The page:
July 2006 - July 2009. Principal Investigator:
Centre for Criminal Justice Studies
In this Section:
The Centre for Criminal Justice Studies (CCJS) is an interdisciplinary research institute.
We have developed a sustained track record of international excellence and excel in the production of empirically rich, conceptually sophisticated and policy relevant research. Much of our research is interdisciplinary and often comparative in its insights to certain key criminal justice issues.
The Centre was established in 1987 to pursue research into criminal justice systems and criminological issues. It has since grown to become one of the leading criminological centres of its genre with an established international profile.
Peak of research excellence
The Centre fosters an active and flourishing academic environment for teaching and research. It is recognised by the University of Leeds as one of its key 'peaks of research excellence'.
Those working within the CCJS have established international reputations in the broad field of criminal justice policy research, especially in the areas of policing, crime prevention, victims, youth justice, cyber-crimes and the supervision of offenders.
External links and funding
We have attracted a number of prestigious awards from diverse research funding bodies including the ESRC, AHRC, European Commission, Nuffield Foundation, Joseph Rowntree Foundation and Leverhulme Trust.
Part of a global network
We have good international research links, notably through the Worldwide University Network and we are an institutional member of the Groupe Européen de Recherches sur les Normativités, a leading international research network funded by the French CNRS. The CCJS also has formal links with the Institute of Criminology at Sydney University.
The Centre has an Advisory Board with more than twenty members drawn from key senior positions within criminal justice research users and sponsors, including the police, judiciary, probation service, prisons and the courts.
A brief insight into our research
Professor Adam Crawford discusses his research on policing partnerships.
The Centre runs both undergraduate and postgraduate degree programmes, has a vibrant postgraduate research community and an active public seminar programme.
We also offer postgraduate research opportunities.
We welcome applications falling within any field of Criminal Justice Srudies, particularly within our key research strength areas.
There are a wide range of university scholarships. We also encourage applications for government funding from outside bodies, such as the AHRC.
Our research areas
Security governance and regulation
- Policing, counter-terrorism, urban governance
- The night-time economy and the regulation of public space/housing
- Community safety and anti-social behaviour
- Public/private partnerships and the distribution of security providers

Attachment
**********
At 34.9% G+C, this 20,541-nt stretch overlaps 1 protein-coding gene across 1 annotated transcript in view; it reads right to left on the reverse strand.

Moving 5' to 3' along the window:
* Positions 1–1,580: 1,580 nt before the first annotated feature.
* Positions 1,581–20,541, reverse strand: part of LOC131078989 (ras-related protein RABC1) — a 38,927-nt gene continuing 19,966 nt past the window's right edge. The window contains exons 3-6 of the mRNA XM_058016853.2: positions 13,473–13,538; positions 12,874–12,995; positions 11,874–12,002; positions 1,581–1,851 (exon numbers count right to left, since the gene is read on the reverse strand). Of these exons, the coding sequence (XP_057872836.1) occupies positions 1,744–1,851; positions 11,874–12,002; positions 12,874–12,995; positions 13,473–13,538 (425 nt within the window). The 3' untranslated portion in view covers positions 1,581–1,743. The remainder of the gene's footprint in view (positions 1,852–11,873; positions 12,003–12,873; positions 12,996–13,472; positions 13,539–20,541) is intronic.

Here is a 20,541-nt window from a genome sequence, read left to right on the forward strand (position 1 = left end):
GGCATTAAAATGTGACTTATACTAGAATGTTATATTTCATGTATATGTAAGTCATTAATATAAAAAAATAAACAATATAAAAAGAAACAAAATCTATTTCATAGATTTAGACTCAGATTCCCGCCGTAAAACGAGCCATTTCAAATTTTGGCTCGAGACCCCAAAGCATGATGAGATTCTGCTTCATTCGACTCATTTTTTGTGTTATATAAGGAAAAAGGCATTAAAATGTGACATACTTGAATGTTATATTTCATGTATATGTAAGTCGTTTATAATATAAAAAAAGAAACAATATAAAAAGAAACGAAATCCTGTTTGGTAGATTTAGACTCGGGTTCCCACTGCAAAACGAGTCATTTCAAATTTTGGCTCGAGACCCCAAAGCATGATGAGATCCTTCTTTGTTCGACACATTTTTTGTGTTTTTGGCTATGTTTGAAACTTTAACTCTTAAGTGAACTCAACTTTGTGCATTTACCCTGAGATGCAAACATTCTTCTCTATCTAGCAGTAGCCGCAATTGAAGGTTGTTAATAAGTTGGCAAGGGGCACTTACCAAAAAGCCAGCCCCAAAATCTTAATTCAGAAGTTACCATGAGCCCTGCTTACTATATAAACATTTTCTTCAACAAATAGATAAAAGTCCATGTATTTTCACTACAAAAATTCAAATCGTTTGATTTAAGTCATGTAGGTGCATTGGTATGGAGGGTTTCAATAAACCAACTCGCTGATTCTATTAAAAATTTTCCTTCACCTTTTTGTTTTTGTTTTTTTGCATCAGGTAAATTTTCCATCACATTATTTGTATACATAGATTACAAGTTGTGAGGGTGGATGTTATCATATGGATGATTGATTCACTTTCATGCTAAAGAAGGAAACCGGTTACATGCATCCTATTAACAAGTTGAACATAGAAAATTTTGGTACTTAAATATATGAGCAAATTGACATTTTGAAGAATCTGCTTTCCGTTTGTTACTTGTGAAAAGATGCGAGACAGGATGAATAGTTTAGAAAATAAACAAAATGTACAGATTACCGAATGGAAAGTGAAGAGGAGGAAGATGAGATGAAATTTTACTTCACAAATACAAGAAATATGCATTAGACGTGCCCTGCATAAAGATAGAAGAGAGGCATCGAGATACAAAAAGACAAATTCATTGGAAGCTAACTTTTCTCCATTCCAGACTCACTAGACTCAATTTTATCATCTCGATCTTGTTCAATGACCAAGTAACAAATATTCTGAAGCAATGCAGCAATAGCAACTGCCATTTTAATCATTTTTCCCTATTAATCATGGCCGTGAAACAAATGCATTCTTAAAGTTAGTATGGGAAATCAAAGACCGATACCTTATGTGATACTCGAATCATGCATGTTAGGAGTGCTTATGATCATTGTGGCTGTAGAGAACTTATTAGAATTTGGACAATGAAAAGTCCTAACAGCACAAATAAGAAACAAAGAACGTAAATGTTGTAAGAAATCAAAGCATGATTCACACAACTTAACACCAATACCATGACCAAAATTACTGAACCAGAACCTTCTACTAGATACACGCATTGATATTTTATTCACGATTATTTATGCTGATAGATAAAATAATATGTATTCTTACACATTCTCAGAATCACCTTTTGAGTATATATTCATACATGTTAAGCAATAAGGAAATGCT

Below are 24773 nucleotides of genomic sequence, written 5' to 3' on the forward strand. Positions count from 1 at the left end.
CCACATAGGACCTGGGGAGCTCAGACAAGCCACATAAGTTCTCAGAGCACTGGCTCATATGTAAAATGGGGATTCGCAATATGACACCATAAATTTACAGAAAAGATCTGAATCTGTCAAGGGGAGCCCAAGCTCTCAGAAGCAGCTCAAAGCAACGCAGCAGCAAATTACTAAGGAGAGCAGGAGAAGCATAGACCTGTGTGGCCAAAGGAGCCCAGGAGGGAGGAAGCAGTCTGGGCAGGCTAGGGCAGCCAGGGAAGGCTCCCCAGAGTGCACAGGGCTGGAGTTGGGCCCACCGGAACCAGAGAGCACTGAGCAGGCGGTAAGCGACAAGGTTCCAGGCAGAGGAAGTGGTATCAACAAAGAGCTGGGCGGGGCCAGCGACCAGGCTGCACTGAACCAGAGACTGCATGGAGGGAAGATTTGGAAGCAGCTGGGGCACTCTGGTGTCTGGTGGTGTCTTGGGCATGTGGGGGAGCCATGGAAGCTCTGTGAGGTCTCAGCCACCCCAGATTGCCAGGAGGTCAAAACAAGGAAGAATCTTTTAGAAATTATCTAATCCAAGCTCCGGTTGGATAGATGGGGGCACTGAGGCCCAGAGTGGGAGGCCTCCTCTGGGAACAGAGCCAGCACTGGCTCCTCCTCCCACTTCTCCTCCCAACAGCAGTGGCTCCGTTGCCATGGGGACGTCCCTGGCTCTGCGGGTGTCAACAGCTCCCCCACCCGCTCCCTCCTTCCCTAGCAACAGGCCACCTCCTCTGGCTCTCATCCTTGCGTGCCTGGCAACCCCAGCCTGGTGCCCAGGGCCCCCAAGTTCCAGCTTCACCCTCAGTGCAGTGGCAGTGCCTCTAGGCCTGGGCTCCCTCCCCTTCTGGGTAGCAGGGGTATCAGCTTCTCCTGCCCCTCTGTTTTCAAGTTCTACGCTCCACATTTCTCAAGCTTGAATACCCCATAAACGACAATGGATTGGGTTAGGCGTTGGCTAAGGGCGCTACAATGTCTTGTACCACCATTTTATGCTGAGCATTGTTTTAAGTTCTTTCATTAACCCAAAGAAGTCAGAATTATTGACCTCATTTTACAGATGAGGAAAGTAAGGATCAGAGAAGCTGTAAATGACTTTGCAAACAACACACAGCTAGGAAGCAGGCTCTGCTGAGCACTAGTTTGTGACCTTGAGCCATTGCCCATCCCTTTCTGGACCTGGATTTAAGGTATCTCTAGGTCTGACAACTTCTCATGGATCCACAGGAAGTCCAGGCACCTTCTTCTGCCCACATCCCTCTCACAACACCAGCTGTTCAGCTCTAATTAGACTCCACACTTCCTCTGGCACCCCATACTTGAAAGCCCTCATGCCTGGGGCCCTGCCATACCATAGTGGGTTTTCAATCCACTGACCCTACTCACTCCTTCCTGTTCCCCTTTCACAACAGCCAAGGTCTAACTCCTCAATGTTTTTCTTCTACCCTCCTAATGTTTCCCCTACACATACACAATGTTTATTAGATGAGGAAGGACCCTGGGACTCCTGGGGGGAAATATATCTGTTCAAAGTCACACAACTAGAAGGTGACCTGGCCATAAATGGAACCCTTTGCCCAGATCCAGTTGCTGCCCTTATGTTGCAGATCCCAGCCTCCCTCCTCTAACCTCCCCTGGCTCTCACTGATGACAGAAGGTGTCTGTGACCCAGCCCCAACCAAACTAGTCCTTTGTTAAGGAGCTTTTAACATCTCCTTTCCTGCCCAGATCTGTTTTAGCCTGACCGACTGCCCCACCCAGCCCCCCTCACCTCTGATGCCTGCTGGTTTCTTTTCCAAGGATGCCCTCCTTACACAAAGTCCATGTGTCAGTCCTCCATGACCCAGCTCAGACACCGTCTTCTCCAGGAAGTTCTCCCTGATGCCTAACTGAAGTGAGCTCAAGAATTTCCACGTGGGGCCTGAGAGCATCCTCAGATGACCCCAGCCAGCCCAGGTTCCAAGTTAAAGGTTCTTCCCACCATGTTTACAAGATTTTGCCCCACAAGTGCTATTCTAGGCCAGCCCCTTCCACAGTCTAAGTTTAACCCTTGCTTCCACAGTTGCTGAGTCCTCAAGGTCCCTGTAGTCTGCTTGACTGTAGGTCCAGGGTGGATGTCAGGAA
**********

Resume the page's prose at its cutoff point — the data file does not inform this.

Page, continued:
Criminal behaviour and desistance
- Youth prevention and the onset of offending
- Rehabilitation, resettlement and desistance from crime
- The aetiology of crime including ...
- Corporate; white collar and middle-class crime
- Alcohol, drugs and crime
- Gender, ethnicity and crime
Criminal justice processes, compliance and the management of victims and offenders
- Legal decision-making; jury deliberations and legal compliance
- Criminal evidence and procedure
- Forensic evidence
- Human rights and miscarriages of justice
- Treatment of victims and restorative justice
- Youth justice
- Bail, electronic monitoring, prisons and probation
- Evaluation of effectiveness and impact of criminal justice reforms
- Legitimacy and trust in justice
International and comparative crime and justice
- Global and transnational crime and policing
- State crimes and atrocities
- Genocide prevention
- Responsibility and collective victimisation
- The death penalty
- Comparative policy transfer
- International criminal justice and global governance
Criminology and Criminal Justice Journal
The Centre for Criminal Justice Studies hosts the Editorial Team of the Journal Criminology and Criminal Justice, the official journal of the British Society of Criminology, published by SAGE.
Editorial Team at Leeds
- Adam Crawford (Editor-in-Chief)
- Anthea Hucklesby (Editor)
- Steven Hutchinson (Editor)
- Susanne Karstedt (Editor)
- Stuart Lister (Editor)
- Sam Lewis (Book Review Editor)
- Henry Yeomans (Book Review Editor)
- Lena Kruckenberg (Editorial Officer).
About the Journal
Criminology and Criminal Justice is a leading, peer reviewed journal of original research and thinking in the field.
The journal seeks to reflect the vibrancy of the disciplines of criminology and criminal justice throughout the UK and internationally. It publishes work of the highest quality and academic rigour from around the world and across all areas of criminology and criminal justice.